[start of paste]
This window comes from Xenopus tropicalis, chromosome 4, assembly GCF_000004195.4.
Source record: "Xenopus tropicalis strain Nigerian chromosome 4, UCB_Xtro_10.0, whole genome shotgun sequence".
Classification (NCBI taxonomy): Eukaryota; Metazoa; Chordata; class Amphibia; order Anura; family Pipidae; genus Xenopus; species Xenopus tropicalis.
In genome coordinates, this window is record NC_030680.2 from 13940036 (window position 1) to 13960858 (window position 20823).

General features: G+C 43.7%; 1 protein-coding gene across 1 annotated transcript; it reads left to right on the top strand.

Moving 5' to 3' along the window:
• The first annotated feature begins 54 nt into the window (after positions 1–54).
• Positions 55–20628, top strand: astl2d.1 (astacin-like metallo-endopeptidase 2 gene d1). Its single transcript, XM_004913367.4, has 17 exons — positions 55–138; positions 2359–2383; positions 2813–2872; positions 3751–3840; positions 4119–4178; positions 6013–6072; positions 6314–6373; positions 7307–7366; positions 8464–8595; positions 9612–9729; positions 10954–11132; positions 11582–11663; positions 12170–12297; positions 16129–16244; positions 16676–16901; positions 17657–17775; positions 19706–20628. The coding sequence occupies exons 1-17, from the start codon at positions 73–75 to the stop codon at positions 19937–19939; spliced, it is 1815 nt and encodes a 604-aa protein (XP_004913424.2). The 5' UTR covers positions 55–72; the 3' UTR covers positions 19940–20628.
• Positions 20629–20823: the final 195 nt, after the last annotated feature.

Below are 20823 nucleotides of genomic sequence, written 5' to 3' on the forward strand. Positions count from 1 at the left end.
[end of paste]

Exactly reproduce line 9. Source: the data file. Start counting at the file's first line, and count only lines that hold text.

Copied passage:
• Positions 20629–20823: the final 195 nt, after the last annotated feature.